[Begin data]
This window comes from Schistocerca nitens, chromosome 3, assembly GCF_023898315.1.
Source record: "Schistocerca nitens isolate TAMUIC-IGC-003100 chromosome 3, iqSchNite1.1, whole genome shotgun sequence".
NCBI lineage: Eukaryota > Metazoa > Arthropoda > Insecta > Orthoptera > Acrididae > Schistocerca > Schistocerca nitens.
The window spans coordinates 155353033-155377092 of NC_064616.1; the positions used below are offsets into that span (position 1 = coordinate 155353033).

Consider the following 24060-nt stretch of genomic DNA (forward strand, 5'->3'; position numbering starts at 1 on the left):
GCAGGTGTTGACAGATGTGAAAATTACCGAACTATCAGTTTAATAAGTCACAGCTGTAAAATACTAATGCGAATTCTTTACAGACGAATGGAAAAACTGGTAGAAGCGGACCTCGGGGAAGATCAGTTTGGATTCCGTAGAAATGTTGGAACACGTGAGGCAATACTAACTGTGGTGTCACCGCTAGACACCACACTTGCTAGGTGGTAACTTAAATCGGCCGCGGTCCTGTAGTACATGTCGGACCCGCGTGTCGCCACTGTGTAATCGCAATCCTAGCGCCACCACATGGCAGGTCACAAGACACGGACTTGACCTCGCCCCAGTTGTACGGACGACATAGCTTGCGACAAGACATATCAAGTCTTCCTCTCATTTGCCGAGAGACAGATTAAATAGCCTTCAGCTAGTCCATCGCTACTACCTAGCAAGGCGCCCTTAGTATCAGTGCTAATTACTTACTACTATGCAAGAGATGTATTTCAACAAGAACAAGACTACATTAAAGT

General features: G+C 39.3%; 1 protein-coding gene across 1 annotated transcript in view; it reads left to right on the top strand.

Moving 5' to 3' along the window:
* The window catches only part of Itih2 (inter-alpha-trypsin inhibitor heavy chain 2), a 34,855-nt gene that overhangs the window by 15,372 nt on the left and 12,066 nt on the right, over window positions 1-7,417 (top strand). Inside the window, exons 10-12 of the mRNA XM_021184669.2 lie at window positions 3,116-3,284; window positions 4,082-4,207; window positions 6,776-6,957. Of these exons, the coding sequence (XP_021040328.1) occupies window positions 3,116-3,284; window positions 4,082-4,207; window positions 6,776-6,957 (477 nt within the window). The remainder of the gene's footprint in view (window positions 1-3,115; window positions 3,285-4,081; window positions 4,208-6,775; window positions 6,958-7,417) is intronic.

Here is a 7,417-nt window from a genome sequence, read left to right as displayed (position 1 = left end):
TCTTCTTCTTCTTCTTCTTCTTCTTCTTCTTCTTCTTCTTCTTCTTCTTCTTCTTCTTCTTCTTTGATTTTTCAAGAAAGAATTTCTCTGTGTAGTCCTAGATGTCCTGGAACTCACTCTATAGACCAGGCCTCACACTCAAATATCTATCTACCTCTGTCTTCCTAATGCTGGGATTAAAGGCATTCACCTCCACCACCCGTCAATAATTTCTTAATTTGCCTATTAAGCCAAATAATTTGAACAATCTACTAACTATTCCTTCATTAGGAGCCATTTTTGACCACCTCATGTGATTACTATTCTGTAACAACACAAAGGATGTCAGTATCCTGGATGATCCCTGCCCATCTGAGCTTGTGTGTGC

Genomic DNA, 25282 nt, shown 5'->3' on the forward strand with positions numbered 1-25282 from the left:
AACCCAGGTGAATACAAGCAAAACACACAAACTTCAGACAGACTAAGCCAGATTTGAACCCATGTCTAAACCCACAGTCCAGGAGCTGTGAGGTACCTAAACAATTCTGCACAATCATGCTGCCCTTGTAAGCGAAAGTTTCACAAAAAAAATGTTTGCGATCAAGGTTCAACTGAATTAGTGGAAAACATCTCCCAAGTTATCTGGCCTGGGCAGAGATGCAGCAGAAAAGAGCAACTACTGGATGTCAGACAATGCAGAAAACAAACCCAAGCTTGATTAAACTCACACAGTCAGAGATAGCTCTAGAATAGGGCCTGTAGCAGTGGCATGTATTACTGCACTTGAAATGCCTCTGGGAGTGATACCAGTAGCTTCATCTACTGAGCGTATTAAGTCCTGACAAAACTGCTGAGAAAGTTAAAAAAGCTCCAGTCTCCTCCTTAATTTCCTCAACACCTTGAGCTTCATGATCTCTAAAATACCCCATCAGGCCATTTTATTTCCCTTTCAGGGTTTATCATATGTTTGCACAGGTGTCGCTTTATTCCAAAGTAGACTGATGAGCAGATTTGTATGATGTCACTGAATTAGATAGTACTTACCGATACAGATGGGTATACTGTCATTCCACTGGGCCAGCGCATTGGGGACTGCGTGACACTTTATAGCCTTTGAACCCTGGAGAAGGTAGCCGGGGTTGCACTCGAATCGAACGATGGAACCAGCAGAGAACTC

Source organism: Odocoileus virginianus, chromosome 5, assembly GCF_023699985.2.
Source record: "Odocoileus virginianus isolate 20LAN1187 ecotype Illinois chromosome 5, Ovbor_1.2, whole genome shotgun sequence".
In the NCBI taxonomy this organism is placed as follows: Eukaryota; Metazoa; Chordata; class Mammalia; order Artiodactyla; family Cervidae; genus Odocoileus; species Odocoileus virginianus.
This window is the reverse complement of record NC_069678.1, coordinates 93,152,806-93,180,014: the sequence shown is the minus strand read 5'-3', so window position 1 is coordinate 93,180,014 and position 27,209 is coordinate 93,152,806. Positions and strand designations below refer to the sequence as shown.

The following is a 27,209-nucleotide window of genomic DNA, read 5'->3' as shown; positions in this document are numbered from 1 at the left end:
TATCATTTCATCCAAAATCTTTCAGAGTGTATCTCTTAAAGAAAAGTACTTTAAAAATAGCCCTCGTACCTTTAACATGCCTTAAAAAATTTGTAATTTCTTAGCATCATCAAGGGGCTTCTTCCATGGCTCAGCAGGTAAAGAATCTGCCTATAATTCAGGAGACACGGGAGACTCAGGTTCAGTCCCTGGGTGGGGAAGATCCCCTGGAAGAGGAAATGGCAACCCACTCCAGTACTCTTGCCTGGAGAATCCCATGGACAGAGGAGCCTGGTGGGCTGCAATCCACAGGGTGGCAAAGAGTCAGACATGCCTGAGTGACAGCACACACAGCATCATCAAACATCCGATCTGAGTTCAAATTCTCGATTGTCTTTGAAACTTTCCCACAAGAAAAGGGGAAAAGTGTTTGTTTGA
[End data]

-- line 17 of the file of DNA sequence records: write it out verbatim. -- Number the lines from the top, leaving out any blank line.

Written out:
This window is the reverse complement of record NC_069678.1, coordinates 93,152,806-93,180,014: the sequence shown is the minus strand read 5'-3', so window position 1 is coordinate 93,180,014 and position 27,209 is coordinate 93,152,806. Positions and strand designations below refer to the sequence as shown.